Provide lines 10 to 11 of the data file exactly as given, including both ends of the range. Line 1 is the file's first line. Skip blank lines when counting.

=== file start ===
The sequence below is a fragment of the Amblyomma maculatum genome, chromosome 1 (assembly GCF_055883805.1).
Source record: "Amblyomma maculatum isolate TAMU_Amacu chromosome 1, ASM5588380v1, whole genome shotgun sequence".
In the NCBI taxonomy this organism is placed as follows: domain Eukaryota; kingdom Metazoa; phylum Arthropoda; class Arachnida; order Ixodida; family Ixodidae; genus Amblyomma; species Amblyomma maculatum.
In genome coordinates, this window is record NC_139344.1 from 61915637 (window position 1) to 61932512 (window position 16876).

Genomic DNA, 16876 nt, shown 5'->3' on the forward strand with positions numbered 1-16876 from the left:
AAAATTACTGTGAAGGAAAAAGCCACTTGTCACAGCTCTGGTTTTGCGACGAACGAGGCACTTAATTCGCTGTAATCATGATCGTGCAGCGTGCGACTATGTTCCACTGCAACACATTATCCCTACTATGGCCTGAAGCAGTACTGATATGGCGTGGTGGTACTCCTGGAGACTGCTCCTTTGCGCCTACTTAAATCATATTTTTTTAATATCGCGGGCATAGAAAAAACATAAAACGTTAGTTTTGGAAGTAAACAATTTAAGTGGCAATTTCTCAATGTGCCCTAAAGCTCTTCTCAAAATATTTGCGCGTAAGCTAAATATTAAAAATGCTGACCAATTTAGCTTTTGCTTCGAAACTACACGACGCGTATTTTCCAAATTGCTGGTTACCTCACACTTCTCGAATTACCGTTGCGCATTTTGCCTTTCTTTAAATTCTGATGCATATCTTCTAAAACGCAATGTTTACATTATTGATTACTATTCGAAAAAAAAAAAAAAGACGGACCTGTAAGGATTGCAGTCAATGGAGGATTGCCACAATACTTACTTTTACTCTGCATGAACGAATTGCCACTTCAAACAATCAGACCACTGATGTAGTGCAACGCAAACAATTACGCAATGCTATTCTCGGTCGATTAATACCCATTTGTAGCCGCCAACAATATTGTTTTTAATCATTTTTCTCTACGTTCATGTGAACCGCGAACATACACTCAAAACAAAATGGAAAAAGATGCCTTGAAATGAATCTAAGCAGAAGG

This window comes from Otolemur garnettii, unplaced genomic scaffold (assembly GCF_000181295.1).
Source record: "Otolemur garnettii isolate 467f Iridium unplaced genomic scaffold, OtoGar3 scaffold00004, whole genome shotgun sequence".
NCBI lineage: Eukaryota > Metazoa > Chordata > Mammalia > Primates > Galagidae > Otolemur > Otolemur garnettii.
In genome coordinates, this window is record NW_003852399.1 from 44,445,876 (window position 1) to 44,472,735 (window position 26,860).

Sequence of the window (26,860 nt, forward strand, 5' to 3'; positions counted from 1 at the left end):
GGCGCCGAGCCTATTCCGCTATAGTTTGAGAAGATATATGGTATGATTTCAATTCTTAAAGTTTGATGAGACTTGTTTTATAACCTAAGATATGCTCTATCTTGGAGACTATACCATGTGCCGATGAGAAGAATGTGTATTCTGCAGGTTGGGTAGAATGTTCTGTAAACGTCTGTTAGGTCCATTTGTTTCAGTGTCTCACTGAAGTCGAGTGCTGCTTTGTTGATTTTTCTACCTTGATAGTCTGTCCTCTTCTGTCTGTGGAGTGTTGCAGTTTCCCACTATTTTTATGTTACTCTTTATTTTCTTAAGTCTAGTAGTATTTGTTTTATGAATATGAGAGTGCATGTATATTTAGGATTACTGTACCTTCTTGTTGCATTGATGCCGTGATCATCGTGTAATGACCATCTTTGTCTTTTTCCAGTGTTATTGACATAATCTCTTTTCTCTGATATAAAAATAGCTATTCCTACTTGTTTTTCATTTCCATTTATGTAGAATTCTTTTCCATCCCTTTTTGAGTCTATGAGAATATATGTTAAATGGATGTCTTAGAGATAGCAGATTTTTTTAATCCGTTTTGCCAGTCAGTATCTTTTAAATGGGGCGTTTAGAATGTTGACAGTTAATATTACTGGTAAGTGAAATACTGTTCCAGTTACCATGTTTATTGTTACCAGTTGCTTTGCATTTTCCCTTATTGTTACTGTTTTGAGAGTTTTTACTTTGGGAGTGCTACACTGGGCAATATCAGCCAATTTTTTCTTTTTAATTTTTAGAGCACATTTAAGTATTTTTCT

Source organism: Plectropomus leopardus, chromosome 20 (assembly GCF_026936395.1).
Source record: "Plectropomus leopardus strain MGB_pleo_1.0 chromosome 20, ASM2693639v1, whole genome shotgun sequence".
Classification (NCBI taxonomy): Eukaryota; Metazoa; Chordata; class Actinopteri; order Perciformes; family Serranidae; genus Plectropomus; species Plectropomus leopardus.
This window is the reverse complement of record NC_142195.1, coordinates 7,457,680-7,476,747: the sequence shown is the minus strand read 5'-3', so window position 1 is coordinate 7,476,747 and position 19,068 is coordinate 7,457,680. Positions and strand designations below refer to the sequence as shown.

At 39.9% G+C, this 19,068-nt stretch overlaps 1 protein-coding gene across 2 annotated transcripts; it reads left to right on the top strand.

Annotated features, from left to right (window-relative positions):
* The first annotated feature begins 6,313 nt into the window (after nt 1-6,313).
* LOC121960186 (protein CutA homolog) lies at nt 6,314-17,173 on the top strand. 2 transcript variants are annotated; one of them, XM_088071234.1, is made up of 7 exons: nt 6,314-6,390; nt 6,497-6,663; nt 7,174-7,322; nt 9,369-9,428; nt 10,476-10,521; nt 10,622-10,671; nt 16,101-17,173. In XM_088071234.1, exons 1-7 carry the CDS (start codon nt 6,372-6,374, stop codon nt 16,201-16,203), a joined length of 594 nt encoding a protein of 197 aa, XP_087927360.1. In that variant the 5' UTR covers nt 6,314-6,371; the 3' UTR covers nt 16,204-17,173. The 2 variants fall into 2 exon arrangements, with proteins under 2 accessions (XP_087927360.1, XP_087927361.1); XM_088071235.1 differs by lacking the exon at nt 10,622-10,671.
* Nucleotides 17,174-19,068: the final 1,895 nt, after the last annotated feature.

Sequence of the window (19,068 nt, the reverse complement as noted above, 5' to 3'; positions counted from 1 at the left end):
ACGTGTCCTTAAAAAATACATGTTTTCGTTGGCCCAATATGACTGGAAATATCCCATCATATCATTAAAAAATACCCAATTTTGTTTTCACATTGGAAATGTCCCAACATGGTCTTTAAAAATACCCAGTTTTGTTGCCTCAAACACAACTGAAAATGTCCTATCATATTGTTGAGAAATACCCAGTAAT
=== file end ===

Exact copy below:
In genome coordinates, this window is record NW_003852399.1 from 44,445,876 (window position 1) to 44,472,735 (window position 26,860).

Sequence of the window (26,860 nt, forward strand, 5' to 3'; positions counted from 1 at the left end):